Mercy Hospital CEO Charlie Therrien said Tuesday that the hospital would like to keep a presence at its State Street location in Portland, “but we’re not locked in.” Administrators expect the hospital to move to a new campus on the Fore River Parkway in 2021.

Before Mercy Hospital leaves the downtown Portland site it has occupied for 75 years, it wants a say in what replaces it.

The hospital, which intends to move in 2021 to a new campus on the Fore River Parkway, has issued a “request for information” to potential developers of its 144 State St. location, an unusual method for seeking potential buyers. Administrators want not only the best price for the facility and the 3.5 acres it occupies, but also details on what a developer would do with the site, and how it would work with the hospital, city officials and neighborhood groups to reuse the property, said Charlie Therrien, president of Mercy.

“Let’s try to think differently for how to approach this,” Therrien said, noting the hospital is trying to be sensitive about the impact of its departure.

Therrien said Mercy is on track with its plans to consolidate operations at the Fore River site, where it already has a 151,000-square-foot building. Plans call for a second building, with about 108,000 square feet of space, to be added by 2021 and for the full hospital to relocate at that point.

The hospital was waiting for its finances to stabilize – it lost more than $20 million in the past two years – before committing to construction of another building and a complete relocation. Therrien said the hospital has been profitable so far in the current fiscal year, which started last October.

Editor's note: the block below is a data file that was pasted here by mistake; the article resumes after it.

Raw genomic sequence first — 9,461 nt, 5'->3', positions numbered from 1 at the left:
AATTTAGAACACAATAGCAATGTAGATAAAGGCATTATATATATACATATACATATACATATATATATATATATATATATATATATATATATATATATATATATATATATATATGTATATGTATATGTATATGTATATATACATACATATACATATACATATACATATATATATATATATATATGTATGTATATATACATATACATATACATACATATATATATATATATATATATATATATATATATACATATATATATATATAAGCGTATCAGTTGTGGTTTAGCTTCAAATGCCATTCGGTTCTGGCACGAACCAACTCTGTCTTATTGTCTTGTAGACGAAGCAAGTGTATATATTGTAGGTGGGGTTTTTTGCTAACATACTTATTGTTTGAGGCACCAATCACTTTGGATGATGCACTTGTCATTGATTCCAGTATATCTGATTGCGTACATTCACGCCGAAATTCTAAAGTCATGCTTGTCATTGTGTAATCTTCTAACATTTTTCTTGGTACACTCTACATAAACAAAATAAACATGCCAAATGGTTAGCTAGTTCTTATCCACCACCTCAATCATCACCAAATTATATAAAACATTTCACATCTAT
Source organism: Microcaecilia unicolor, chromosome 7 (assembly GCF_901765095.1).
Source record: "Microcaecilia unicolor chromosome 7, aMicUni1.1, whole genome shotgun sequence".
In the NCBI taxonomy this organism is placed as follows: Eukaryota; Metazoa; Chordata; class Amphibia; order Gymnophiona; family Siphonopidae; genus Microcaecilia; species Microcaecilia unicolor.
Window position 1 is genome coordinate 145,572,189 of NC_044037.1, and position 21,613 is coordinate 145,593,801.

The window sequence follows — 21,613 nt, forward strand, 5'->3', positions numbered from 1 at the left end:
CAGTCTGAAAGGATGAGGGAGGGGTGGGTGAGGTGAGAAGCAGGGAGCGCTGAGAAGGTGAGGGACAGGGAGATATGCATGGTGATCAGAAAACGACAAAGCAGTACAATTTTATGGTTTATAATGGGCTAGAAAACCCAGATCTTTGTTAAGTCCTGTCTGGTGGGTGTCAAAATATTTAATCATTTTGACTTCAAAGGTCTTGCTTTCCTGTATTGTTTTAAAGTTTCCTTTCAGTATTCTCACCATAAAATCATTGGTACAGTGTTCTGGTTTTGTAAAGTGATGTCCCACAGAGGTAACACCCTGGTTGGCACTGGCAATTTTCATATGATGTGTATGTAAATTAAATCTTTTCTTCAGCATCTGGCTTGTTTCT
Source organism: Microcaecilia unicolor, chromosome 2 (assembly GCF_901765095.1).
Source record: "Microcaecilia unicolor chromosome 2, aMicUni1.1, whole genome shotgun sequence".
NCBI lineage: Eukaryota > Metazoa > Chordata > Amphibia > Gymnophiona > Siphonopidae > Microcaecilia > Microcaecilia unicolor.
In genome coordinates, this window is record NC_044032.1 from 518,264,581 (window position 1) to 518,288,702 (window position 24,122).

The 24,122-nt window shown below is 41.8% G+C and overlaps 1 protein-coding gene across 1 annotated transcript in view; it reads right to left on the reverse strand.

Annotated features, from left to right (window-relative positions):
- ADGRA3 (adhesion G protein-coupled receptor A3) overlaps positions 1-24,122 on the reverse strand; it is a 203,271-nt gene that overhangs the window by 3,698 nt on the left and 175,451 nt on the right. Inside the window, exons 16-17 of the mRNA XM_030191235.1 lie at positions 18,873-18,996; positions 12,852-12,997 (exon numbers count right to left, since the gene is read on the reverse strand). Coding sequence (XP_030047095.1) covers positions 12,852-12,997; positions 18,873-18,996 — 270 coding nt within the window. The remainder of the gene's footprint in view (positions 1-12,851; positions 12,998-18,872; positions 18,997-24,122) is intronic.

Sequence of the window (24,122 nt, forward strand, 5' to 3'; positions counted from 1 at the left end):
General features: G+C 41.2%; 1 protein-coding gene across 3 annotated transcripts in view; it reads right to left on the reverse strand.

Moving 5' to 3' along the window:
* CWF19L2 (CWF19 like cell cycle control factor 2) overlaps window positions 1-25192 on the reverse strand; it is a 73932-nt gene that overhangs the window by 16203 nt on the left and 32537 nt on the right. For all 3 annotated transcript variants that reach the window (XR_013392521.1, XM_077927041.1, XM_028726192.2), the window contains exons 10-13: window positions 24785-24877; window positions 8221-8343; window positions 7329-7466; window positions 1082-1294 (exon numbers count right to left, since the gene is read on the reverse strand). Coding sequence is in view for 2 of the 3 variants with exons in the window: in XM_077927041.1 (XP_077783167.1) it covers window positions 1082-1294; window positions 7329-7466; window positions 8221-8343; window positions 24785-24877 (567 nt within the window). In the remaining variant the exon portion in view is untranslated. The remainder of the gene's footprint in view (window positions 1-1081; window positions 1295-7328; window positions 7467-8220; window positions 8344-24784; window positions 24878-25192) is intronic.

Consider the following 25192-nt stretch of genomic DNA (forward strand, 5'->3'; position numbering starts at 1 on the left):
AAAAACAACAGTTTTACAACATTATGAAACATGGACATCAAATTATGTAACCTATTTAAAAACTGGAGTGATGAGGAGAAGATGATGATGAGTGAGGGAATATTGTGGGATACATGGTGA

Mercy isn’t putting any preconditions on what developers can propose for the site and it isn’t bound to accept any of their ideas, Therrien said Tuesday. He said Mercy might like a continued presence on the site, possibly a clinic geared toward serving patients in the neighborhood.

“We would like to keep a presence, but we’re not locked in,” Therrien said. “If we don’t find something that works well, we’ll try something else.”

The redevelopment process is new, Therrien said, and the hospital doesn’t want to curb creative thinking by limiting what can go on the site.

“We’re casting a wide net to both regional and national developers,” Therrien said, but he declined to say who would be invited to submit proposals. “We want to see what the options are. We want to see if there are some creative ideas.”

Therrien said he assumes most of the proposals will be for mixed-use development, incorporating housing, commercial and retail uses. He declined to speculate on how using the request-for-information approach might affect the price.

If listed on the open market, Therrien said, the property could fetch up to $20 million. Money from the sale of the property will help pay for the new building on the Fore River site, which is expected to cost about $75 million. The existing building on the Fore River Parkway, which was completed in 2008 and now houses some hospital operations, cost roughly $87 million.